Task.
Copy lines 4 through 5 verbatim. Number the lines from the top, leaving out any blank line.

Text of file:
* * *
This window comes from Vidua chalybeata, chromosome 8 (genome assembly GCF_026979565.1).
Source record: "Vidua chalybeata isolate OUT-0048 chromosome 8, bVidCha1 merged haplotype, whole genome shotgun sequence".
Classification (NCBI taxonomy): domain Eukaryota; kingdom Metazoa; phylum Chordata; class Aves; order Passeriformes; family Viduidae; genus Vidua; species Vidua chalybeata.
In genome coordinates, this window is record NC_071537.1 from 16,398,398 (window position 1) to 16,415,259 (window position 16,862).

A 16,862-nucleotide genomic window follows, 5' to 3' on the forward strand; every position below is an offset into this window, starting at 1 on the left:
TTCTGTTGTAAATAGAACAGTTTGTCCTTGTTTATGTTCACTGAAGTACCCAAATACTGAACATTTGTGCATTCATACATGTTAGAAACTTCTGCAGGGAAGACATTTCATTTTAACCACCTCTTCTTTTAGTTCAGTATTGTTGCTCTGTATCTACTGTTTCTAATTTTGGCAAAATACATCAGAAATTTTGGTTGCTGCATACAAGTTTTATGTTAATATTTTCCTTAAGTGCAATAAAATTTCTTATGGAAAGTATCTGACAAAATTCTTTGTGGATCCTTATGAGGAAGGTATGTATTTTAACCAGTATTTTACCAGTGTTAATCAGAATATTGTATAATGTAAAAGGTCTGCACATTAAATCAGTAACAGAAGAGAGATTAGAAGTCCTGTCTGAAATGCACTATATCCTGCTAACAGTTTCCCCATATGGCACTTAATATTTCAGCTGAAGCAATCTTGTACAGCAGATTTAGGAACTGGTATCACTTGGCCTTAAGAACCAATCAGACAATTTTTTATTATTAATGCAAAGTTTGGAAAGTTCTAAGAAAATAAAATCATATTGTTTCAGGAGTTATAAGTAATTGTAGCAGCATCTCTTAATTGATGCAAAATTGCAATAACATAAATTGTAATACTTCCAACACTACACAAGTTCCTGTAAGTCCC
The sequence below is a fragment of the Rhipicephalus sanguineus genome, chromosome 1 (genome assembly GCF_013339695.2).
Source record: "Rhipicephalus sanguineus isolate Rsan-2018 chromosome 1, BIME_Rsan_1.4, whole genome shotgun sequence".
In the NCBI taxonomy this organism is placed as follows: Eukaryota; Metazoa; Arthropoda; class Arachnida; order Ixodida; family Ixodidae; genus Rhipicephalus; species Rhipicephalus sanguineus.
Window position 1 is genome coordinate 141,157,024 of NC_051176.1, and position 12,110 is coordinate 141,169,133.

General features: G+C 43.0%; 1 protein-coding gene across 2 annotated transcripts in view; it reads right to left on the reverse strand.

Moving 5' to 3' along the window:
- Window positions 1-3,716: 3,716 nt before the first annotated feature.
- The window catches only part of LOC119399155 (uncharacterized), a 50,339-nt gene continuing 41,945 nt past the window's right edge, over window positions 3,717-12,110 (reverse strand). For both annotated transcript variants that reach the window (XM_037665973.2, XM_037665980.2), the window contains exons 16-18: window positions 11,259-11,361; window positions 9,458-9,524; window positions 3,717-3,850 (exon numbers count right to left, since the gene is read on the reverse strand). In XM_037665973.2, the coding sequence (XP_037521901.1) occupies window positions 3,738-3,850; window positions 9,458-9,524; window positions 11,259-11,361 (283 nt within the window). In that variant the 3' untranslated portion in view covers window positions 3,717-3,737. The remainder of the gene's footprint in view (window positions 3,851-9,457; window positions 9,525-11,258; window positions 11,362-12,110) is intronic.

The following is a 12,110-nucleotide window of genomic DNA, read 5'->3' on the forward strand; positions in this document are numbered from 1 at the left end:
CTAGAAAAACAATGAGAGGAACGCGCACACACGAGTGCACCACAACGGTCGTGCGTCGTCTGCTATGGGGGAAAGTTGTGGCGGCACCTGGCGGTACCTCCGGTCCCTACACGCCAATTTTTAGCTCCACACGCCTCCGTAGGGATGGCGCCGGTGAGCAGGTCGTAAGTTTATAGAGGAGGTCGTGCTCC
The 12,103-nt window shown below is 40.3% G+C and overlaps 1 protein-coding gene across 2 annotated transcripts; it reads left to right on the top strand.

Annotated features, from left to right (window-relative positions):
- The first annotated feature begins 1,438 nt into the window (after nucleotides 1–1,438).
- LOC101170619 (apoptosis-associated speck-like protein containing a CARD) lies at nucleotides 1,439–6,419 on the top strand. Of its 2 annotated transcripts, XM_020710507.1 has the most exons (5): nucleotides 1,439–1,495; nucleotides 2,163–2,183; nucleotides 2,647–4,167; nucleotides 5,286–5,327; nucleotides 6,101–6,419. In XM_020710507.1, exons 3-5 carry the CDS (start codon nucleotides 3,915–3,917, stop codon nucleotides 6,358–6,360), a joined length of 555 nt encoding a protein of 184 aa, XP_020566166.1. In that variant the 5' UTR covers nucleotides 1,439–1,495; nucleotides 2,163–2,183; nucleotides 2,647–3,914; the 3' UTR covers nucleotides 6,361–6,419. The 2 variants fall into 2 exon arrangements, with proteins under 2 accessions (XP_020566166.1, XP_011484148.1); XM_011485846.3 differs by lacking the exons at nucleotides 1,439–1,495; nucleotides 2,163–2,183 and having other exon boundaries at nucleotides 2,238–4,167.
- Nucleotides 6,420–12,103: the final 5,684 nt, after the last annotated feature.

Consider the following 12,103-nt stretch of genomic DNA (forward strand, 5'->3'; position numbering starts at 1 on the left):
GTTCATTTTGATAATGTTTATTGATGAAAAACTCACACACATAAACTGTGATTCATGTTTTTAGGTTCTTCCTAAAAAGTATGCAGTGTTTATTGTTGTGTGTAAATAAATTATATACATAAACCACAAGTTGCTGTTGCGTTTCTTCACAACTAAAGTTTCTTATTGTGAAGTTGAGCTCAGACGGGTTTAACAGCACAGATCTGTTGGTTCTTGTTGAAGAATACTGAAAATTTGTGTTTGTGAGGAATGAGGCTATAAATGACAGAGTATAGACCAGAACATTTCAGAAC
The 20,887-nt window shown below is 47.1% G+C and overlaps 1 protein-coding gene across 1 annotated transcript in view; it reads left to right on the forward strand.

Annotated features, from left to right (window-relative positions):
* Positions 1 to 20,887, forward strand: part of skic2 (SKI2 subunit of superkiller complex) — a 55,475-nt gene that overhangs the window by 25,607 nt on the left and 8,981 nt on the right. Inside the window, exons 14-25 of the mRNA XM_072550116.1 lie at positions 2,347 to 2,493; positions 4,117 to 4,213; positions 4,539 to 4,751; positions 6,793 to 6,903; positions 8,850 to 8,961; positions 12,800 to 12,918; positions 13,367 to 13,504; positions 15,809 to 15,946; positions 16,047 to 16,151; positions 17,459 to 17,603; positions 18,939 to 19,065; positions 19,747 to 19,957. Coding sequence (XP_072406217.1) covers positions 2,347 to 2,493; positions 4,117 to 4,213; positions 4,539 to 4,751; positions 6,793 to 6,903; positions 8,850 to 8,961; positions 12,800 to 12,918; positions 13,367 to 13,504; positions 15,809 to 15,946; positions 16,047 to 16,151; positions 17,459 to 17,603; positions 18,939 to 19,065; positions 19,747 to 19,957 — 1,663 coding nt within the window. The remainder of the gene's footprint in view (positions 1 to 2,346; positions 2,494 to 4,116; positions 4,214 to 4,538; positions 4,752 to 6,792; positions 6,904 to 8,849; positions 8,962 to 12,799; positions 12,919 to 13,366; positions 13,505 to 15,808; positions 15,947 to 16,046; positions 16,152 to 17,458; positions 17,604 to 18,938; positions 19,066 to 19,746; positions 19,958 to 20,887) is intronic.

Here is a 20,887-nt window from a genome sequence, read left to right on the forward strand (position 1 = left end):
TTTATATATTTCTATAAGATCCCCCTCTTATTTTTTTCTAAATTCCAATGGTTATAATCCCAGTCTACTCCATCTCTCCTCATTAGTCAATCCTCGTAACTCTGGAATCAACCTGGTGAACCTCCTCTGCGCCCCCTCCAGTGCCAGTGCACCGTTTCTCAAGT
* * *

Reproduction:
In genome coordinates, this window is record NC_071537.1 from 16,398,398 (window position 1) to 16,415,259 (window position 16,862).

A 16,862-nucleotide genomic window follows, 5' to 3' on the forward strand; every position below is an offset into this window, starting at 1 on the left: